“Ma” has provided me with an interesting experience. For the first time in a good while, I found a movie that left me short on words. I sat on this viewing for about a week, desperately trying to muscle my way through my writer’s block before I finally rallied up the gall to tell you people my opinions. I only want to deliver a quality product to the adoring masses, so I hope you can understand the struggle and why I chose to delay this review until I could live up to my own standards.

If I could describe “Ma” in one half-assed sound it would be “bleh”. The first 2/3 of this film are so boring, it should almost be a criminal offense. The problem is that the story focuses so heavily on Maggie (Diana Silvers) and her friends, instead of the only compelling aspect of the film, Sue Ann, AKA ‘Ma’ (Octavia Spencer). Bear with me for a second as I try to muster up an appropriate analogy for these kids… Blander than the love child of gluten-free rice cakes and a beige cardigan… Yeah, that feels about right. They all have a combined ONE character trait, which is that they enjoy a splash of the devil’s nectar. But, if the meme accounts I follow on Instagram have taught me anything, it is that drinking and smoking are not actual substitutes for a personality. Sorry to break the news to you kids. They are a collective absent of any redeeming qualities aside from their immaturity, which, if I am to be frank, makes it really difficult to root for them over the supposed villain, Ma.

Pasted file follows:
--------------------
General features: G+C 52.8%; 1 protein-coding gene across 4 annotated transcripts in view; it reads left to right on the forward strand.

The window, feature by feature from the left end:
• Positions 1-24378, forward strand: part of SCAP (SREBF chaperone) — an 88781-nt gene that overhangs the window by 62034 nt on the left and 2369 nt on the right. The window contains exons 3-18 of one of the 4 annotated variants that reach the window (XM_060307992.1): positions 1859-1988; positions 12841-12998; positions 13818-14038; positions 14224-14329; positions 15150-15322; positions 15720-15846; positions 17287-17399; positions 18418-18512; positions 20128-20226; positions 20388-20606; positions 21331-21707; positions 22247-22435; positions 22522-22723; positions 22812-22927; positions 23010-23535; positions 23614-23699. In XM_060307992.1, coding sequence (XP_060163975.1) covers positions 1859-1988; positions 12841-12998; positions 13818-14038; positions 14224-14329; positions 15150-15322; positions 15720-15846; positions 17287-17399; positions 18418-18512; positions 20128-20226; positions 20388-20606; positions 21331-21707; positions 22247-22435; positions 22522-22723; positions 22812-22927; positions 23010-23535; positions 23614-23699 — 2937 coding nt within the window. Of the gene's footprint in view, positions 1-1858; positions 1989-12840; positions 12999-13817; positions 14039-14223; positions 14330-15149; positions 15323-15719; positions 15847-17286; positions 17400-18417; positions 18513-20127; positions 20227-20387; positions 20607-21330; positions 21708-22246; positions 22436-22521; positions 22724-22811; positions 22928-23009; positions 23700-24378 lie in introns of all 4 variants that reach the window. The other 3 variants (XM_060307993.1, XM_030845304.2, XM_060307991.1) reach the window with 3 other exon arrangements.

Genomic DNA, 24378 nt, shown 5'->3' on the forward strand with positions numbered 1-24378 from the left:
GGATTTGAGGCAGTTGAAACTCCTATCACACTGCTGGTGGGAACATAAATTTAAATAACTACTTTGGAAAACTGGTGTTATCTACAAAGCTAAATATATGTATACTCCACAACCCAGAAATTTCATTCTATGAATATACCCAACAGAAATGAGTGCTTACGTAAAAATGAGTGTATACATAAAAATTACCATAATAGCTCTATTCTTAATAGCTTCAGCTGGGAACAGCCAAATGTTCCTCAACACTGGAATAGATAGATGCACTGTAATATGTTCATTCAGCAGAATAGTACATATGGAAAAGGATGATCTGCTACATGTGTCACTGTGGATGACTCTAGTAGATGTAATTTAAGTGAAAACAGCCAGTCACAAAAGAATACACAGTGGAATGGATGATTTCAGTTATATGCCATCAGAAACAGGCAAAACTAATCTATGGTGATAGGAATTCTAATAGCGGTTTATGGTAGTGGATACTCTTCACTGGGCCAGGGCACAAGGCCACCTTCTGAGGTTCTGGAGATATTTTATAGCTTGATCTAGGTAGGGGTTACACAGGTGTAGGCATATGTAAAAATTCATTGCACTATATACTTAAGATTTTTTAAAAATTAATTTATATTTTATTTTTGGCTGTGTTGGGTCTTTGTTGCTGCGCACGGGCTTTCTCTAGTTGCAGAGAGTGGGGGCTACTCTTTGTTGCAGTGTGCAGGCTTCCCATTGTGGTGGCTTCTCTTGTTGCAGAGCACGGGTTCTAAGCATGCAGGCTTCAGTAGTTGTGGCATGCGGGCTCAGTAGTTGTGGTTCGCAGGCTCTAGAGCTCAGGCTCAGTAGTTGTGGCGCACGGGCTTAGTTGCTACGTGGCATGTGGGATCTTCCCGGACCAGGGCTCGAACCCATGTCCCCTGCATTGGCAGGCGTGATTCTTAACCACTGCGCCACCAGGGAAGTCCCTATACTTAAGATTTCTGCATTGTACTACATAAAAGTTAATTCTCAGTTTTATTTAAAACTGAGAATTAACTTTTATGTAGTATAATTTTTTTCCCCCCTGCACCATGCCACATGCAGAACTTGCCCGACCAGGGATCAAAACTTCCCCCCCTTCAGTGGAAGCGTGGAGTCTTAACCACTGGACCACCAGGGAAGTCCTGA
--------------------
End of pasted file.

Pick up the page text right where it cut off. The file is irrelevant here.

I have recently been engaging in a rather tedious debate with a close, personal friend of mine (No, it is still not Tom Skerritt) over my totally justified and accurate ranking of Octavia Spencer as the 5th best actress in film right now. He claims that not only is the ranking wrong, it is an egregious though to even consider her there. While this person actively chooses to be a clown with his objectively wrong opinions, Octavia keeps getting work and delivering great performances, even in subpar projects.

Octavia absolutely carries this film, salvaging some watchability out of this potential Ambien replacement. She spreads her wings into the horror genre and proves she has the range to succeed in a variety of different tones and genres. Ma is threatening, sympathetic, sinister, and charismatic. Sue Ann seems to be a nice woman, harboring so much pain and resentment from her childhood, and ‘Ma’ is essentially personality born out her desire to lash out at those who wronged her. It is unfortunate that the filmmakers decided to treat her as a supporting character, rather than the lead because the film would be so much more compelling if the story was about her, rather than some stupid teenagers’ interactions with her. Her backstory is not really complex enough to warrant treating it like a mystery, and instead they should have been more upfront with it, allowing for ‘Ma’ to have more screen time as the monster the previews presented her to be. Once the third act gets underway, ‘Ma’ really shines as a psychotic killer, but it is a sloooooooooow burn to get to that point.

The saddest thing for me is that I was really excited about this movie, even in the oversaturation of film releases going on now. It was certainly one of my most anticipated films of the early summer, but it just failed to amass to any of my expectations. “Ma” would work more as a hyper-absurd after-school-special about underaged drinking, bullying, and talking to strangers. Maybe if it took itself less seriously, it might be believably funny on purpose, and perhaps present an actual message of some sort. As it is, the only parts worth watching are ‘Ma’s’ scenes and there aren’t enough to really justify buying a full-priced movie ticket to see it.

I would give “Ma” a gluten-free 5.0 out of 10

Directed by: Tate Taylor
Starring: Octavia Spencer, Diana Silvers, Juliette Lewis, McKaley Miller, Corey Fogelmanis, Gianni Paolo, Dante Brown, Tanyell Waivers
Rated: R
Runtime: 1 Hour and 39 Minutes

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